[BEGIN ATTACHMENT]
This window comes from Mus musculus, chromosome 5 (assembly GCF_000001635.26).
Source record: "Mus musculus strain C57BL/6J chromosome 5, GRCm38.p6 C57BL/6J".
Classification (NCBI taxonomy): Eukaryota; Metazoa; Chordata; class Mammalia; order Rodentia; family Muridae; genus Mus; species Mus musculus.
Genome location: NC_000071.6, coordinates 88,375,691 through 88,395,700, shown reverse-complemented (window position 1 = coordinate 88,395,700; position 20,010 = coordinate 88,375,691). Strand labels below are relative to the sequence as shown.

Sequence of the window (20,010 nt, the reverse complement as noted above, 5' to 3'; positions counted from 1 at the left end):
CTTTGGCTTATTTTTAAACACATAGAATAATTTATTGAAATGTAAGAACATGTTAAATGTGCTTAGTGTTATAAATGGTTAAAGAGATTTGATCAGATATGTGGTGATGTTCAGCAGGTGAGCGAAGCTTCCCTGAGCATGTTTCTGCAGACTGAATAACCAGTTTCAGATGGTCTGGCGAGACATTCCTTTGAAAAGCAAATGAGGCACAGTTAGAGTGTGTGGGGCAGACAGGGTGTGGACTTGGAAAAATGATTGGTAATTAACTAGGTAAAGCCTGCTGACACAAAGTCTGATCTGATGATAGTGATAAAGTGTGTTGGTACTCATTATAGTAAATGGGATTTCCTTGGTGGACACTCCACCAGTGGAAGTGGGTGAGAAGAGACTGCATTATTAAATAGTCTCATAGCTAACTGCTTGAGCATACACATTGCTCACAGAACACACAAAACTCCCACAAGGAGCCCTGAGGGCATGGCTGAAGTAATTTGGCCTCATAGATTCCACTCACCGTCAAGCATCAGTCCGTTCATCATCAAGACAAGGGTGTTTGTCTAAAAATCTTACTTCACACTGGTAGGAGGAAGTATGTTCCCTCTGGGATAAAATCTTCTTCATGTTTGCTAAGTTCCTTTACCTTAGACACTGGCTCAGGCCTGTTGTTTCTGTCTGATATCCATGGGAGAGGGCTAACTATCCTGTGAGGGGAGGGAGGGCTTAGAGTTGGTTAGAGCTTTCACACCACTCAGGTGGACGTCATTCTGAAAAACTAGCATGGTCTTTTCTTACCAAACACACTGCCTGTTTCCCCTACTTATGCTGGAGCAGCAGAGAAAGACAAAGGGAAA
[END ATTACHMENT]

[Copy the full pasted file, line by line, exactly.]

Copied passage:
This window comes from Mus musculus, chromosome 5 (assembly GCF_000001635.26).
Source record: "Mus musculus strain C57BL/6J chromosome 5, GRCm38.p6 C57BL/6J".
Classification (NCBI taxonomy): Eukaryota; Metazoa; Chordata; class Mammalia; order Rodentia; family Muridae; genus Mus; species Mus musculus.
Genome location: NC_000071.6, coordinates 88,375,691 through 88,395,700, shown reverse-complemented (window position 1 = coordinate 88,395,700; position 20,010 = coordinate 88,375,691). Strand labels below are relative to the sequence as shown.

Sequence of the window (20,010 nt, the reverse complement as noted above, 5' to 3'; positions counted from 1 at the left end):
CTTTGGCTTATTTTTAAACACATAGAATAATTTATTGAAATGTAAGAACATGTTAAATGTGCTTAGTGTTATAAATGGTTAAAGAGATTTGATCAGATATGTGGTGATGTTCAGCAGGTGAGCGAAGCTTCCCTGAGCATGTTTCTGCAGACTGAATAACCAGTTTCAGATGGTCTGGCGAGACATTCCTTTGAAAAGCAAATGAGGCACAGTTAGAGTGTGTGGGGCAGACAGGGTGTGGACTTGGAAAAATGATTGGTAATTAACTAGGTAAAGCCTGCTGACACAAAGTCTGATCTGATGATAGTGATAAAGTGTGTTGGTACTCATTATAGTAAATGGGATTTCCTTGGTGGACACTCCACCAGTGGAAGTGGGTGAGAAGAGACTGCATTATTAAATAGTCTCATAGCTAACTGCTTGAGCATACACATTGCTCACAGAACACACAAAACTCCCACAAGGAGCCCTGAGGGCATGGCTGAAGTAATTTGGCCTCATAGATTCCACTCACCGTCAAGCATCAGTCCGTTCATCATCAAGACAAGGGTGTTTGTCTAAAAATCTTACTTCACACTGGTAGGAGGAAGTATGTTCCCTCTGGGATAAAATCTTCTTCATGTTTGCTAAGTTCCTTTACCTTAGACACTGGCTCAGGCCTGTTGTTTCTGTCTGATATCCATGGGAGAGGGCTAACTATCCTGTGAGGGGAGGGAGGGCTTAGAGTTGGTTAGAGCTTTCACACCACTCAGGTGGACGTCATTCTGAAAAACTAGCATGGTCTTTTCTTACCAAACACACTGCCTGTTTCCCCTACTTATGCTGGAGCAGCAGAGAAAGACAAAGGGAAA